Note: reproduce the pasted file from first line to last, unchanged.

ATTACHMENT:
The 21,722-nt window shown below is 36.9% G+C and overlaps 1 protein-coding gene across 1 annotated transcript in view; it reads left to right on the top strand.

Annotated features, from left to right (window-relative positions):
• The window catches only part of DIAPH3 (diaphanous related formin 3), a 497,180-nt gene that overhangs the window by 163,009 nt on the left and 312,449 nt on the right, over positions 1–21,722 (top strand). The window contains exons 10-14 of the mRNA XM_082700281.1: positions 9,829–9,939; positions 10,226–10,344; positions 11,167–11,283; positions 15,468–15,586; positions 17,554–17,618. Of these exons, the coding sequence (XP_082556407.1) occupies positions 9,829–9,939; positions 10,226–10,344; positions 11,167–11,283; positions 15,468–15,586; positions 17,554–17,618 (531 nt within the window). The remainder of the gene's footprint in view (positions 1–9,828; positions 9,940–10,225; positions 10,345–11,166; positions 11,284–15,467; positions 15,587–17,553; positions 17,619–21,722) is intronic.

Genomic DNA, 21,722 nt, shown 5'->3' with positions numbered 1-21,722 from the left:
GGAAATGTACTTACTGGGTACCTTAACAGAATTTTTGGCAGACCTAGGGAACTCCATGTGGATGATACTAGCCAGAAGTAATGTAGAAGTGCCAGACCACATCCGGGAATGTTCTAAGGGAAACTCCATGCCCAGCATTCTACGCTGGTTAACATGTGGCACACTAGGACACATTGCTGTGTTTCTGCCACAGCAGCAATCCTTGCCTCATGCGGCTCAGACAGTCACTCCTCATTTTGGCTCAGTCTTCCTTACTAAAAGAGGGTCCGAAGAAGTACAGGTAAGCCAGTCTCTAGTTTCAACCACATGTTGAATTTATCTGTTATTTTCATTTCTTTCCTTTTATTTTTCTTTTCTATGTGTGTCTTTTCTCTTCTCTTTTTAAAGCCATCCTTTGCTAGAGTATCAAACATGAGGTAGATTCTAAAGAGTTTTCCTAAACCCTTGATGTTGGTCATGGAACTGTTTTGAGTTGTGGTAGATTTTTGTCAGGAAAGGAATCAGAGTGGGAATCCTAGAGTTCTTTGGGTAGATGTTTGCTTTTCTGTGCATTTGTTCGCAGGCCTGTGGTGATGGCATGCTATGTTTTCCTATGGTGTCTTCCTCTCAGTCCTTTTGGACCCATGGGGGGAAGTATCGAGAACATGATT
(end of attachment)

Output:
The 21,722-nt window shown below is 36.9% G+C and overlaps 1 protein-coding gene across 1 annotated transcript in view; it reads left to right on the top strand.

Annotated features, from left to right (window-relative positions):
• The window catches only part of DIAPH3 (diaphanous related formin 3), a 497,180-nt gene that overhangs the window by 163,009 nt on the left and 312,449 nt on the right, over positions 1–21,722 (top strand). The window contains exons 10-14 of the mRNA XM_082700281.1: positions 9,829–9,939; positions 10,226–10,344; positions 11,167–11,283; positions 15,468–15,586; positions 17,554–17,618. Of these exons, the coding sequence (XP_082556407.1) occupies positions 9,829–9,939; positions 10,226–10,344; positions 11,167–11,283; positions 15,468–15,586; positions 17,554–17,618 (531 nt within the window). The remainder of the gene's footprint in view (positions 1–9,828; positions 9,940–10,225; positions 10,345–11,166; positions 11,284–15,467; positions 15,587–17,553; positions 17,619–21,722) is intronic.

Genomic DNA, 21,722 nt, shown 5'->3' with positions numbered 1-21,722 from the left:
GGAAATGTACTTACTGGGTACCTTAACAGAATTTTTGGCAGACCTAGGGAACTCCATGTGGATGATACTAGCCAGAAGTAATGTAGAAGTGCCAGACCACATCCGGGAATGTTCTAAGGGAAACTCCATGCCCAGCATTCTACGCTGGTTAACATGTGGCACACTAGGACACATTGCTGTGTTTCTGCCACAGCAGCAATCCTTGCCTCATGCGGCTCAGACAGTCACTCCTCATTTTGGCTCAGTCTTCCTTACTAAAAGAGGGTCCGAAGAAGTACAGGTAAGCCAGTCTCTAGTTTCAACCACATGTTGAATTTATCTGTTATTTTCATTTCTTTCCTTTTATTTTTCTTTTCTATGTGTGTCTTTTCTCTTCTCTTTTTAAAGCCATCCTTTGCTAGAGTATCAAACATGAGGTAGATTCTAAAGAGTTTTCCTAAACCCTTGATGTTGGTCATGGAACTGTTTTGAGTTGTGGTAGATTTTTGTCAGGAAAGGAATCAGAGTGGGAATCCTAGAGTTCTTTGGGTAGATGTTTGCTTTTCTGTGCATTTGTTCGCAGGCCTGTGGTGATGGCATGCTATGTTTTCCTATGGTGTCTTCCTCTCAGTCCTTTTGGACCCATGGGGGGAAGTATCGAGAACATGATT